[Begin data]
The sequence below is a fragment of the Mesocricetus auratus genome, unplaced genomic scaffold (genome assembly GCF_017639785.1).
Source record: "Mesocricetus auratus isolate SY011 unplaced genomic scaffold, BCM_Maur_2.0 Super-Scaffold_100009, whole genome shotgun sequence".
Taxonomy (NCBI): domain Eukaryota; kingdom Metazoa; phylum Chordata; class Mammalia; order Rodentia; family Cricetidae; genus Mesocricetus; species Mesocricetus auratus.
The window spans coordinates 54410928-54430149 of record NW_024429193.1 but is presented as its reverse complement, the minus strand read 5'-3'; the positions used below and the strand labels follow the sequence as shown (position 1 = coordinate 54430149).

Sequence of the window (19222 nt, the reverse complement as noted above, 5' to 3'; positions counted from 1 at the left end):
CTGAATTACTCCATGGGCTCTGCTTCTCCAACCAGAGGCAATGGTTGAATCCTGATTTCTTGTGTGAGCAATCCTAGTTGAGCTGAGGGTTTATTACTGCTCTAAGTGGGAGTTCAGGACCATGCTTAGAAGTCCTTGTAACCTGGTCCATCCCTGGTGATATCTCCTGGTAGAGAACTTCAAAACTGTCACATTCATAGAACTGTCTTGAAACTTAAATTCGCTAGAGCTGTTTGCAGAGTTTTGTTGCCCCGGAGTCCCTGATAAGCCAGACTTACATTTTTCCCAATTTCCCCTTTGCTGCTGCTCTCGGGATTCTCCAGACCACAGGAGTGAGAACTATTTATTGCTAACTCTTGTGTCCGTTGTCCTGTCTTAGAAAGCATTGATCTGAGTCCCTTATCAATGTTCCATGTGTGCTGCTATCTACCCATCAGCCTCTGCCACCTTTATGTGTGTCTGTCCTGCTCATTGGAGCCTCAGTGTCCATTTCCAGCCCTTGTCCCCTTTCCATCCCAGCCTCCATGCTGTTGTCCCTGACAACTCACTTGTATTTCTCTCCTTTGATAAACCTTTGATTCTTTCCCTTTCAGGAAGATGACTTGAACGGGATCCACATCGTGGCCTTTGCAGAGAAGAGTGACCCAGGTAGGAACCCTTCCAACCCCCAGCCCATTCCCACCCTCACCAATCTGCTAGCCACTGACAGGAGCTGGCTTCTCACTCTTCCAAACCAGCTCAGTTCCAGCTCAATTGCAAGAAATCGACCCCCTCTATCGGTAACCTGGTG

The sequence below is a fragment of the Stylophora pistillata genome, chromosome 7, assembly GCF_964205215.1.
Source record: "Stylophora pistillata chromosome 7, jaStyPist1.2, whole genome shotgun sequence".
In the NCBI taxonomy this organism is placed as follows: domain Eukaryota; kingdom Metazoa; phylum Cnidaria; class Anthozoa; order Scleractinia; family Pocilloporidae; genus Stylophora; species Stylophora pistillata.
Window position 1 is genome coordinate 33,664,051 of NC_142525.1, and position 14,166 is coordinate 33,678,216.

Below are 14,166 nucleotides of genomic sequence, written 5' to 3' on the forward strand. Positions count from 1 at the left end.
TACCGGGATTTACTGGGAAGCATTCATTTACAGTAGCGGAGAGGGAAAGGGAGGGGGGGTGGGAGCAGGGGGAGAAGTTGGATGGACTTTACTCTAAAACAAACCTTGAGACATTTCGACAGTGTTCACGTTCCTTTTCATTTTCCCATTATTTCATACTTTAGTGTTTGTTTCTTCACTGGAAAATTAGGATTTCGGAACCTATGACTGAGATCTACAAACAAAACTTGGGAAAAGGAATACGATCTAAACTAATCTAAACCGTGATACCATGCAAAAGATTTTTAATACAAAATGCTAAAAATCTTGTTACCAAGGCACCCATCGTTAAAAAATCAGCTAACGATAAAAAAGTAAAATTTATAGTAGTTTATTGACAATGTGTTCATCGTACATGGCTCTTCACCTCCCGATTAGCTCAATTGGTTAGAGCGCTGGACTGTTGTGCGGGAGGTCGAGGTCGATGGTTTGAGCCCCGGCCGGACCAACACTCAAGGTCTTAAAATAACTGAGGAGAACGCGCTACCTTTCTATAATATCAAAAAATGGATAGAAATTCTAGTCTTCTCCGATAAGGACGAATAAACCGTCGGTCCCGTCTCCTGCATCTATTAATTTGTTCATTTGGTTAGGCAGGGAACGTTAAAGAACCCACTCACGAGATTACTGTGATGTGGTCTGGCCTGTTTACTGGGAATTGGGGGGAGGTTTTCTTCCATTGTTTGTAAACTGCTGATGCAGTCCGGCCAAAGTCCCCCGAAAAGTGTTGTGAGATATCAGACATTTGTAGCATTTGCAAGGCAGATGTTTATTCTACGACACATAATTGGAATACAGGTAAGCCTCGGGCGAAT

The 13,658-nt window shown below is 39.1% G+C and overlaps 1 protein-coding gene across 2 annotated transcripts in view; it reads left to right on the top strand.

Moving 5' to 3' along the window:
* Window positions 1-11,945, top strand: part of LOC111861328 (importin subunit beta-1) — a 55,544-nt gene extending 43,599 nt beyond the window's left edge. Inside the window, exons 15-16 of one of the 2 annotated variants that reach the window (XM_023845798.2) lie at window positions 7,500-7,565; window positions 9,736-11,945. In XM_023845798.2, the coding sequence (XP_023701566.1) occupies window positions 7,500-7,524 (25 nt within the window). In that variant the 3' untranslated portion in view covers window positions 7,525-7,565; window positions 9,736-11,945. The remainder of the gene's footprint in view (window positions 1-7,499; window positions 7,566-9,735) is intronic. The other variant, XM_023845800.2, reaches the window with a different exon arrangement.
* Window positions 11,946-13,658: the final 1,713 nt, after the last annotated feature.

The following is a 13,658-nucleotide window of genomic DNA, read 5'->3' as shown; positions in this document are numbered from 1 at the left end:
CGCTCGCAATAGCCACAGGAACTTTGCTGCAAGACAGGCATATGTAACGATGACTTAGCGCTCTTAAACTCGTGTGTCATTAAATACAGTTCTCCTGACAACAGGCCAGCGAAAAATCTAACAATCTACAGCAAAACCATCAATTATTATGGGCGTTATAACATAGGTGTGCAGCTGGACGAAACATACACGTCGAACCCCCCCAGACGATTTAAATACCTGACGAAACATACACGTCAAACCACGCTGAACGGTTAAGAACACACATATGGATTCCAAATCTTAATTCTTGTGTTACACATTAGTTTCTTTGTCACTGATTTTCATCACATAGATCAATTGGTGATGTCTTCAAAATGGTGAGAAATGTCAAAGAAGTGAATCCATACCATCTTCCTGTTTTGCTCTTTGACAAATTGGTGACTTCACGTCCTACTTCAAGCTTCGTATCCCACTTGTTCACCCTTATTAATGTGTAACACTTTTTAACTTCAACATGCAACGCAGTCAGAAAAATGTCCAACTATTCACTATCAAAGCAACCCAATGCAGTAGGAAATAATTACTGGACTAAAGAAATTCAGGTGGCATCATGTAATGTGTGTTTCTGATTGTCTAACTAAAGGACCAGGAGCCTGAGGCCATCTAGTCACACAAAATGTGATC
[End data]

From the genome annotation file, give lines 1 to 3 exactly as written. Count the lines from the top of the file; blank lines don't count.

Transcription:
The sequence below is a fragment of the Mesocricetus auratus genome, unplaced genomic scaffold (genome assembly GCF_017639785.1).
Source record: "Mesocricetus auratus isolate SY011 unplaced genomic scaffold, BCM_Maur_2.0 Super-Scaffold_100009, whole genome shotgun sequence".
Taxonomy (NCBI): domain Eukaryota; kingdom Metazoa; phylum Chordata; class Mammalia; order Rodentia; family Cricetidae; genus Mesocricetus; species Mesocricetus auratus.